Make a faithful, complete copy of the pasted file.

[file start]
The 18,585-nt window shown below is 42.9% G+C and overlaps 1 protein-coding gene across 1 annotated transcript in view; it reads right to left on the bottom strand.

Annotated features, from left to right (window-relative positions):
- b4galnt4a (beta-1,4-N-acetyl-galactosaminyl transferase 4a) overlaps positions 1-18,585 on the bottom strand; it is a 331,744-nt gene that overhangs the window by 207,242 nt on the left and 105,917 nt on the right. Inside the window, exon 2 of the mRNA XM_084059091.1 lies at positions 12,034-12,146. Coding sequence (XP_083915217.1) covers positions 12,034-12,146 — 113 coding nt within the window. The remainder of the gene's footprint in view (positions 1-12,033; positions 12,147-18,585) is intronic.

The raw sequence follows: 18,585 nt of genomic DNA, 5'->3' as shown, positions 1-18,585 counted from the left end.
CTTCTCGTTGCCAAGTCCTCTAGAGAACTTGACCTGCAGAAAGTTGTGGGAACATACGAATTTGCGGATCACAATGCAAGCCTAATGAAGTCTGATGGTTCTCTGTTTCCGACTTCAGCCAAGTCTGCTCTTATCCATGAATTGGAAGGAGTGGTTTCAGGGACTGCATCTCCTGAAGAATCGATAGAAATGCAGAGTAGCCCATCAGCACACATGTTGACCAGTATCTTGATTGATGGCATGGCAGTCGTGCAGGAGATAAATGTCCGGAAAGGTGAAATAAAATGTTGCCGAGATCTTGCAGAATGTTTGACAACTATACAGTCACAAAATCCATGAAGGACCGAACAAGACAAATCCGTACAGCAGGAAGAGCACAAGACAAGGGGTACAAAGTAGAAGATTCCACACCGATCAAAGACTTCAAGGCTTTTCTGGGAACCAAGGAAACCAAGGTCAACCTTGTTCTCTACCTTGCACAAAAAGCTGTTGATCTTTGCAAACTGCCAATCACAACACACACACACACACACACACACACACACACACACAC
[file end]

The 18,585-nt window shown below is 42.9% G+C and overlaps 1 protein-coding gene across 1 annotated transcript in view; it reads right to left on the bottom strand.

Annotated features, from left to right (window-relative positions):
- b4galnt4a (beta-1,4-N-acetyl-galactosaminyl transferase 4a) overlaps positions 1-18,585 on the bottom strand; it is a 331,744-nt gene that overhangs the window by 207,242 nt on the left and 105,917 nt on the right. Inside the window, exon 2 of the mRNA XM_084059091.1 lies at positions 12,034-12,146. Coding sequence (XP_083915217.1) covers positions 12,034-12,146 — 113 coding nt within the window. The remainder of the gene's footprint in view (positions 1-12,033; positions 12,147-18,585) is intronic.

The raw sequence follows: 18,585 nt of genomic DNA, 5'->3' as shown, positions 1-18,585 counted from the left end.
CTTCTCGTTGCCAAGTCCTCTAGAGAACTTGACCTGCAGAAAGTTGTGGGAACATACGAATTTGCGGATCACAATGCAAGCCTAATGAAGTCTGATGGTTCTCTGTTTCCGACTTCAGCCAAGTCTGCTCTTATCCATGAATTGGAAGGAGTGGTTTCAGGGACTGCATCTCCTGAAGAATCGATAGAAATGCAGAGTAGCCCATCAGCACACATGTTGACCAGTATCTTGATTGATGGCATGGCAGTCGTGCAGGAGATAAATGTCCGGAAAGGTGAAATAAAATGTTGCCGAGATCTTGCAGAATGTTTGACAACTATACAGTCACAAAATCCATGAAGGACCGAACAAGACAAATCCGTACAGCAGGAAGAGCACAAGACAAGGGGTACAAAGTAGAAGATTCCACACCGATCAAAGACTTCAAGGCTTTTCTGGGAACCAAGGAAACCAAGGTCAACCTTGTTCTCTACCTTGCACAAAAAGCTGTTGATCTTTGCAAACTGCCAATCACAACACACACACACACACACACACACACACACACACACAC